[Numpy-discussion] add xirr to numpy financial functions?
Mon May 25 12:51:38 CDT 2009
On Mon, May 25, 2009 at 11:50 AM, Joe Harrington <email@example.com> wrote:
> On Sun, 24 May 2009 18:14:42 -0400 firstname.lastname@example.org wrote:
>> On Sun, May 24, 2009 at 4:33 PM, Joe Harrington <email@example.com> wrote:
>> > I hate to ask for another function in numpy, but there's an obvious
>> > one missing in the financial group: xirr. ?It could be done as a new
>> > function or as an extension to the existing np.irr.
>> > The internal rate of return (np.irr) is defined as the growth rate
>> > that would give you a zero balance at the end of a period of
>> > investment given a series of cash flows into or out of the investment
>> > at regular intervals (the first and last cash flows are usually an
>> > initial deposit and a withdrawal of the current balance).
>> > This is useful in academics, but if you're tracking a real investment,
>> > you don't just withdraw or add money on a perfectly annual basis, nor
>> > do you want a calc with thousands of days of zero entries just so you
>> > can handle the uneven intervals by evening them out. ?Both excel and
>> > openoffice define a "xirr" function that pairs each cash flow with a
>> > date. ?Would there be an objection to either a xirr or adding an
>> > optional second arg (or a keyword arg) to np.irr in numpy? ?Who writes
>> > the code is a different question, but that part isn't hard.
>> 3 comments:
>> * open office has also the other function in an x??? version, so it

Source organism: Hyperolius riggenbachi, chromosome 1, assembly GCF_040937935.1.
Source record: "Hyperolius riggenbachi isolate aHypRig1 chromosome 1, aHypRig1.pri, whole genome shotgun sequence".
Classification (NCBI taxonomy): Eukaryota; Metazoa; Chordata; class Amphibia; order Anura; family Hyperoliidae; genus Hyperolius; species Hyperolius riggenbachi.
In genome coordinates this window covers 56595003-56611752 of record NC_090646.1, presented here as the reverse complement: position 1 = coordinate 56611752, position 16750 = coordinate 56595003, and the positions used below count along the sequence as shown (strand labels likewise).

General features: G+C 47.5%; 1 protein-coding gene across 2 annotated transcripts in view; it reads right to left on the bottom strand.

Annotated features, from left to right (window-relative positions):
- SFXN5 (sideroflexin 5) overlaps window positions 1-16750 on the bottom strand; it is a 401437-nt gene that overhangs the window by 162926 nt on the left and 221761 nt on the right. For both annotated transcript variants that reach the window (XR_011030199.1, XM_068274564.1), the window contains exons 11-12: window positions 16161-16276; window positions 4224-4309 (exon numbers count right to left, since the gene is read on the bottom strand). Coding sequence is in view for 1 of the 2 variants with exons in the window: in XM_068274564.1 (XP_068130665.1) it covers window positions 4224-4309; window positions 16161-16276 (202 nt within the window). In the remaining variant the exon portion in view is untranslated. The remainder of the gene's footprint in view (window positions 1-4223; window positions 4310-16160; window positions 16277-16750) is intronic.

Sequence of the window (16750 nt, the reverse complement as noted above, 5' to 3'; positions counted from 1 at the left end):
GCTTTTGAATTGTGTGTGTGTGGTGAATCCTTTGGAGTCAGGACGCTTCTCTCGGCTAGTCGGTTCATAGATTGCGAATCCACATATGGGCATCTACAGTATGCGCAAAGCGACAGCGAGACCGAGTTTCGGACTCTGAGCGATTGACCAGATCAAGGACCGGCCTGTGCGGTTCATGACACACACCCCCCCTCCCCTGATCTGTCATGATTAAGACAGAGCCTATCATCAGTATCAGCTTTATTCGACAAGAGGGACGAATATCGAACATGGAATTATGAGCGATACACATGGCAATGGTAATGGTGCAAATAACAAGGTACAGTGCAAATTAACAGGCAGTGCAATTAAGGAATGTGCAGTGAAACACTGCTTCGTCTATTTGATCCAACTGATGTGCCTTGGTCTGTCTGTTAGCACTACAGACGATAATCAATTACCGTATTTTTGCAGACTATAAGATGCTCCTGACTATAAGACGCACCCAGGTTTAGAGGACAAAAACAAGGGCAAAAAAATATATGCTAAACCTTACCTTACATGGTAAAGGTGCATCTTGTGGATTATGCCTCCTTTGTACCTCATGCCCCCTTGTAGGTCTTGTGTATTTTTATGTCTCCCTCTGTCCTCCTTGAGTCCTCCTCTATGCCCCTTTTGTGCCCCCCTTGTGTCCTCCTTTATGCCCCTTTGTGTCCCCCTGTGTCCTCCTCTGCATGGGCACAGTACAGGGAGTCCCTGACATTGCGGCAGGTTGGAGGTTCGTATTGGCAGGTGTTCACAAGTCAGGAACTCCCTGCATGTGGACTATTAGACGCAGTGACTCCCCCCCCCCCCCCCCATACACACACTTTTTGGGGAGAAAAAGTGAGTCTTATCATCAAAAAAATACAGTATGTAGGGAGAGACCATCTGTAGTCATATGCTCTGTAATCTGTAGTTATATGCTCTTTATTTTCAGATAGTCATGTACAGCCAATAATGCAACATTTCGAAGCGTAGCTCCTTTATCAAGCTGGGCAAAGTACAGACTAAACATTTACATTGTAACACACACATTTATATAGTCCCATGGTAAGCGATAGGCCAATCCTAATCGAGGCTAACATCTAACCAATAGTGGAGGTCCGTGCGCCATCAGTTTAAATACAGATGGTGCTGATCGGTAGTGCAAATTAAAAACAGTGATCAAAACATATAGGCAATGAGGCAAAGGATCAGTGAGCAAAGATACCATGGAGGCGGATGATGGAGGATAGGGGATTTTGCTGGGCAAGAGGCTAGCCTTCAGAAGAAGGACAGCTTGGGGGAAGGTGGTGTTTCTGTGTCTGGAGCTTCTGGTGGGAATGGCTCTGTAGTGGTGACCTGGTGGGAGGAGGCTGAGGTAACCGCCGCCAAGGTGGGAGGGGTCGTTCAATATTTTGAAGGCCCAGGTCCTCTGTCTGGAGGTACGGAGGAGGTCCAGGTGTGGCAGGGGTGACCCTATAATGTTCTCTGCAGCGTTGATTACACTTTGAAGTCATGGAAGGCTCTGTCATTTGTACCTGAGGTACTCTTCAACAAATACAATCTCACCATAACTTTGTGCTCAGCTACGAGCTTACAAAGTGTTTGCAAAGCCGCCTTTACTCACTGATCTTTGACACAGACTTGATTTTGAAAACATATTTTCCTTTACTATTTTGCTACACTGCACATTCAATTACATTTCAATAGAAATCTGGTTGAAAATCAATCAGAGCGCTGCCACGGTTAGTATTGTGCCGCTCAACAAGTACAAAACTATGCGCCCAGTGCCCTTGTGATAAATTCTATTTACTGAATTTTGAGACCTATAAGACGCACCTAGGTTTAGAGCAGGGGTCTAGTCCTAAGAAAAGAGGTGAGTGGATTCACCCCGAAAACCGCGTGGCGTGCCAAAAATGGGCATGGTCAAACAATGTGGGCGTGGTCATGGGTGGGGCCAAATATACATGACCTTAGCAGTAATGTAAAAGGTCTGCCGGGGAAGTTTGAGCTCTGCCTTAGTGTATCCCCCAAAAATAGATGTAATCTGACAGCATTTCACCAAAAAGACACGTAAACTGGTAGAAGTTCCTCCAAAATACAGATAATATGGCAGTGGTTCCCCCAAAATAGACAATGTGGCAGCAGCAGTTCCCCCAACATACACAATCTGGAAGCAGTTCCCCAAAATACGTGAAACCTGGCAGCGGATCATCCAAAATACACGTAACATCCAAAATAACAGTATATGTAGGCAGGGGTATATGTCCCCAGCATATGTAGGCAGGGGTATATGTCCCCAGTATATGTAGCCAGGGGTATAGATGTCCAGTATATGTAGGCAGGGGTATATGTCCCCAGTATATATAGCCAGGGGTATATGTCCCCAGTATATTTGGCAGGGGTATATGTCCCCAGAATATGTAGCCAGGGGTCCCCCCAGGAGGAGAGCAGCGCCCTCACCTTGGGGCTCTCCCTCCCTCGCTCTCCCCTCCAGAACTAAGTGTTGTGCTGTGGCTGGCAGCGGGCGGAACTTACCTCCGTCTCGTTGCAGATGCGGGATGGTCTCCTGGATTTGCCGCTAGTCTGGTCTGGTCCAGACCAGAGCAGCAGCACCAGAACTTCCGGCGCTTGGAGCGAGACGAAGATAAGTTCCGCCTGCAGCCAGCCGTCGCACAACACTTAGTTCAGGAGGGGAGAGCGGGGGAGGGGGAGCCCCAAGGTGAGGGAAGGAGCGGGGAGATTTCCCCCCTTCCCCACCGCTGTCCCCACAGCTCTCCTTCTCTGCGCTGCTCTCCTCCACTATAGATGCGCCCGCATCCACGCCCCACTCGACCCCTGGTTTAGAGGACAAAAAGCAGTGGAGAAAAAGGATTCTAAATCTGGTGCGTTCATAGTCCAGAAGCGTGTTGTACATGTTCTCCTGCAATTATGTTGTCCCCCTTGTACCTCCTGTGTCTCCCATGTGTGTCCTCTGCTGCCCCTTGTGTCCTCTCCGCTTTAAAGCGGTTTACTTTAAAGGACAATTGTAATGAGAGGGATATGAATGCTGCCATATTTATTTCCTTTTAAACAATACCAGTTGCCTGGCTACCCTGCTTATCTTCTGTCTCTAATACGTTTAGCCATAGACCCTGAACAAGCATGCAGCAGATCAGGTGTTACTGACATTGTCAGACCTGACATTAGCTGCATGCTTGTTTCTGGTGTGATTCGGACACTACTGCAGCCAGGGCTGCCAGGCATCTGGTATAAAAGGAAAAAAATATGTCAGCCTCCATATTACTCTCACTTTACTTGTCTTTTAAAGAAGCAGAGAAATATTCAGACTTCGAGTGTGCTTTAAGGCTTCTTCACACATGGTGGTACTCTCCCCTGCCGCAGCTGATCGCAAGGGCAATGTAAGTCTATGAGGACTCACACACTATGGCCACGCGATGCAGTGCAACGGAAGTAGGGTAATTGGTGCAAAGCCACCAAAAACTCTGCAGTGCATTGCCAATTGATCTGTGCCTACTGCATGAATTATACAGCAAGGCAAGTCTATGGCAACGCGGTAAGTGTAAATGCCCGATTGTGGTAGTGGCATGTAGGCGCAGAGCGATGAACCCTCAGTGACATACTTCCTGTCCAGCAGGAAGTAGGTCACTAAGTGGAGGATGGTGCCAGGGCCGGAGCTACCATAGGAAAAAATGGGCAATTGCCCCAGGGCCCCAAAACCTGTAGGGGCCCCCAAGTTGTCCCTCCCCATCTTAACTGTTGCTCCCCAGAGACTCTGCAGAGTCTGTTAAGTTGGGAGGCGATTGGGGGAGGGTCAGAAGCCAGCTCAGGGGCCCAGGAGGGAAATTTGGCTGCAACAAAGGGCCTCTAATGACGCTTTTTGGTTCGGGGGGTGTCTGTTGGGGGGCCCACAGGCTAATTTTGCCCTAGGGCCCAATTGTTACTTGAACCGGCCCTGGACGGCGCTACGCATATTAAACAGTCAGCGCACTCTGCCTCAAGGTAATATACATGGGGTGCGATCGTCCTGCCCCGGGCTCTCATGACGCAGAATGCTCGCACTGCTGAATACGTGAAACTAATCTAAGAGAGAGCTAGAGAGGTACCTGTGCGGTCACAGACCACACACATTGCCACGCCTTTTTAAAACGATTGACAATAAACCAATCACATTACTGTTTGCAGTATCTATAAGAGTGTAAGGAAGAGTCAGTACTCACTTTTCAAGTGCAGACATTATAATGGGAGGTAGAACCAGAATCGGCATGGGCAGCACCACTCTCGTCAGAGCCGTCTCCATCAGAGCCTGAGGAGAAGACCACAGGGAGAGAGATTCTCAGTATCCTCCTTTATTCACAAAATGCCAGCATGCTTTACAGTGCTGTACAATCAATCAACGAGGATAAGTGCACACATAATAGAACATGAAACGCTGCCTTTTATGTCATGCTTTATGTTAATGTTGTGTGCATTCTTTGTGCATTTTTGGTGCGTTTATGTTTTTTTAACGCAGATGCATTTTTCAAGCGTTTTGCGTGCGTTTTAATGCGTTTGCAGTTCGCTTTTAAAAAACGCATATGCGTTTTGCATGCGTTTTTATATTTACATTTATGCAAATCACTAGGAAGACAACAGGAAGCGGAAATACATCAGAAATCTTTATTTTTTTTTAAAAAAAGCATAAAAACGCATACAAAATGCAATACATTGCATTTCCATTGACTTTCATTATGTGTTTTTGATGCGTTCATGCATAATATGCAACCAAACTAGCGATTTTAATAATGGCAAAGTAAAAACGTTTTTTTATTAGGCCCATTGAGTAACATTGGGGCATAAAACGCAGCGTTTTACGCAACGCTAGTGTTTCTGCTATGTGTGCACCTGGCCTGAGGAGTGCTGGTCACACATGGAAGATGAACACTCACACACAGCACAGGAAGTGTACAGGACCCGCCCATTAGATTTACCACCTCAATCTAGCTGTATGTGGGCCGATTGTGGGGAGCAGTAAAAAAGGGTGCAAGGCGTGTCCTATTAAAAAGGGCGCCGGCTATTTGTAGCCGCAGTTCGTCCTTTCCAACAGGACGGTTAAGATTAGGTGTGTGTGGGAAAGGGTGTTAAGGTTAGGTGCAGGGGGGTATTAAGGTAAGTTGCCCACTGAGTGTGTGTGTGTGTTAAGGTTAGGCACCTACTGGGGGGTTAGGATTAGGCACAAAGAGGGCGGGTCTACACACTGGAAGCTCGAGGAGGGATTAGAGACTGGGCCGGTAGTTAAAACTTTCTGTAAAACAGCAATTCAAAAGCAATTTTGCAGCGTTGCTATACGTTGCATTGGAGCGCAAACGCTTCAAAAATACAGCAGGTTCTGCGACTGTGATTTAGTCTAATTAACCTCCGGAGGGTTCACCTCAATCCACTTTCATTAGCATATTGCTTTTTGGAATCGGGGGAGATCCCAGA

>> might be good to add it consistently to all functions
>> * date type: scikits.timeseries and the gsoc for implementing a date
>> type would be useful to have a clear date type, or would you want to
>> base it only on python standard library
>> * real life accuracy: given that there are large differences in the
>> definition of a year for financial calculations, any simple
>> implementation would be only approximately accurate. for example in
>> the open office help, oddlyield list the following option
>> Basis is chosen from a list of options and indicates how the year is
>> to be calculated.
>> Basis Calculation
>> 0 or missing US method (NASD), 12 months of 30 days each
>> 1 Exact number of days in months, exact number of days in year
>> 2 Exact number of days in month, year has 360 days
>> 3 Exact number of days in month, year has 365 days
>> 4 European method, 12 months of 30 days each
>> So, my question: what's the purpose of the financial function in numpy?
>> Currently it provides convenient functions for (approximate) interest
>> If they get expanded to a "serious" implementation of, for example,
>> the main financial functions listed in the open office help (just for
>> reference) then maybe numpy is not the right location for it.
>> I started to do something similar in matlab, and once I tried to use
>> real dates instead of just counting months, the accounting rules get
>> quickly very messy.
>> Using dates as you propose would be very convenient, but the users
>> shouldn't be surprised that their actual payments at the end of the
>> year don't fully match up with what numpy told them.
>> my 3cents